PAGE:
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Old 8th April 2003, 05:28 PM   #1
massive is offline massive  Netherlands
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Default Some questions about active crossovers

First, I want to let you know that I already read much about electronic XO's. But there is a lot that I don't understand, mostly technical stuff. What I do understand is that there are major advantages to electronic XO's.
What I want to know is if I should go active. Soldering is a bit of a problem, I am not very good at it, but as long as the XO is not too complex it should be okay. Two poweramps is no problem either. I already have a pre/power setup (Quad 34+405). And last but not least, because it is my first experiment, the active crossover should be reasonably priced i.e. 20-30 euro's/dollars max.

Questions:
I read here that there is no interaction whatsoever between your drivers and XO. Does that mean that if you use drivers with a very linear frequency response, a "textbook" active XO is all you need (with gain control)? For example this one by Rod Elliott. I can hardly imagine. Passive XO's get complex quite easily.

I am thinking of building for example the Tempo. (Seas KT27F + Vifa PLW 18 340/8).
Or I would like to activate the Vifa MPR2 MXT . (Vifa XT300 + Vifa PLW18/225/8). Both drivers have a very linear response.

What are the odds that this project can succeed? What could go wrong? Without measuring equipment. And without really understanding the technical details of the XO.
I do have all relevant data of the drivers mentioned. Thanks in advance.
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Old 8th April 2003, 08:02 PM   #2
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Default Re: Some questions about active crossovers

Quote:
Originally posted by massive

What are the odds that this project can succeed? What could go wrong? Without measuring equipment. And without really understanding the technical details of the XO.
I do have all relevant data of the drivers mentioned. Thanks in advance.
It can succeed pretty well. You have the most important measuring equipment in your ears. Problem is not how the crossover is implemented but at which frequency it crosses over in relation to the directivity of the drivers.

If you just take a midwoofer and tweeter and build a crossover something like 24 dB/oct Linkwitz-Riley (or better yet 48 dB/oct) and adjust the levels for the two drivers then everything else is upto the choice of the drivers and the design and quality of the speaker cabinet with all details such as internal damping, reflex tuning frequency etc.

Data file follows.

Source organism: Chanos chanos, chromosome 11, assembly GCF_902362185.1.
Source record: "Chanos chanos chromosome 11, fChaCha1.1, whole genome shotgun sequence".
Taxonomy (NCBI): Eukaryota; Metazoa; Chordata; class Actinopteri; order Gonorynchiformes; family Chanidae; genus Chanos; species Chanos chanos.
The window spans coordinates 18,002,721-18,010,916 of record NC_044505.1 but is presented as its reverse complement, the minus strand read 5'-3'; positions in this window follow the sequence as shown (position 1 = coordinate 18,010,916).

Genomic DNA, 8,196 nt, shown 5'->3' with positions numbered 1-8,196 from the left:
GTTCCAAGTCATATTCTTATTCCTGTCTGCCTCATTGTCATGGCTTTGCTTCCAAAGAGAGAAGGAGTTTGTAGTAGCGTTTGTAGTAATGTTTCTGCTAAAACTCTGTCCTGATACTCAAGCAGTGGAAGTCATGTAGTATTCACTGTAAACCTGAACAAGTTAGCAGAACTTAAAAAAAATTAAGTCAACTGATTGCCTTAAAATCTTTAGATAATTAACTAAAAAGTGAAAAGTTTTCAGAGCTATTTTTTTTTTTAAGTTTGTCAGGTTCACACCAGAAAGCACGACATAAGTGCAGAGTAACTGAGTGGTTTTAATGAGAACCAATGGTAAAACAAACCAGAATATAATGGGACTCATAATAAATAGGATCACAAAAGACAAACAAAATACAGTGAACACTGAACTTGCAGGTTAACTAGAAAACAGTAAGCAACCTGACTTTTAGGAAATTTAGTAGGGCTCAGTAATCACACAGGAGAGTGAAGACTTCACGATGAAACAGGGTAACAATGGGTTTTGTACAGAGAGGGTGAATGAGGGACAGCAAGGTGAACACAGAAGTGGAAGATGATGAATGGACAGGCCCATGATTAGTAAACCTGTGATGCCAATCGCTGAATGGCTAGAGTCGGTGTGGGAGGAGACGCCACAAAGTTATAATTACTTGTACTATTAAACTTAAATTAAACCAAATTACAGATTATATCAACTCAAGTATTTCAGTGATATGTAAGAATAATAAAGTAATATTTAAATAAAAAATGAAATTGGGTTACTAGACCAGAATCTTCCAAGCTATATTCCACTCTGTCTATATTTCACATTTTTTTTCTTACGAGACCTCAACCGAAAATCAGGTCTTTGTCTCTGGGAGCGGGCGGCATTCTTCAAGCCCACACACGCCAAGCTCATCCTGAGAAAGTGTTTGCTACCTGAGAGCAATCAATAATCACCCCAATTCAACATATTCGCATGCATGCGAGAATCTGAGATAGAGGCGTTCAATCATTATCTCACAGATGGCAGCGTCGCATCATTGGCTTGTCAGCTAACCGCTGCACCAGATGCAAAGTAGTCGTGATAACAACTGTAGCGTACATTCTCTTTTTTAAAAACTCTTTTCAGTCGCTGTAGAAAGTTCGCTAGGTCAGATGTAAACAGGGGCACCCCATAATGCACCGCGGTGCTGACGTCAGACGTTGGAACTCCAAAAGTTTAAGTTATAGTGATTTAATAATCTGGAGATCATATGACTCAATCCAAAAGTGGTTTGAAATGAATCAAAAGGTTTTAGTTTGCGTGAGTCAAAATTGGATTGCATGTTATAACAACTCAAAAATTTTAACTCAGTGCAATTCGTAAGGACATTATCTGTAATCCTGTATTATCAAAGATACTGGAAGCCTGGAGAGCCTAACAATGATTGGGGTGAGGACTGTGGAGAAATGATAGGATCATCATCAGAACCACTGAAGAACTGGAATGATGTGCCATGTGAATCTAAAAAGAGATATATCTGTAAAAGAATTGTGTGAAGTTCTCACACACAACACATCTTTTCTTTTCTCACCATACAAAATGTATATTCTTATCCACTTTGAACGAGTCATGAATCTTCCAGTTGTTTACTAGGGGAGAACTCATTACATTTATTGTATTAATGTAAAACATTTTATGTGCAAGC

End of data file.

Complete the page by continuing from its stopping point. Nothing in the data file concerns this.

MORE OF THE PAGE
A good speaker has slightly dropping power response (power response ~ the sum of frequency response measured in 360 o circle around the speaker). Usually the frequency response at 45 - 60 degrees pretty well estimates the power response. This means that the directivity of the elements should be similar from the midbass to tweeter over the crossover frequency.

With usual drivers, lets say 6.5" midwoofer and 1" tweeter the directivity is such that at crossover frequency of lets say 2500 Hz (quite usual) the tweeter is quite omnidirectional whereas the woofer is more like cardioidic. So the power response has a dip just below the xover frequency. As well the *egde diffraction* will make similar dip in little bit upper frequencies. If your speaker design and construction is free from all of these caveats then your pure 24 dB/oct xover will work just fine, *if* your elements are in the same vertical line, which means you must either have the from panel slanted backwards or you must use a waveguide (~horn-like device) with tweeter mounted in the back of it. This is also called the *time alignment* of the drivers. The last and also the least thing to notice is the baffle step diffraction, which means that below certain frequency which depends on the cabinet width the sound from the midwoofer will radiate into full space instead of the half space which makes the response drop by 6 dB/oct. So this is at least something that simple stock active crossovers usually miss. Without it the response from mids to lows will not be straight, though the room response will effectively correct is at some frequencies.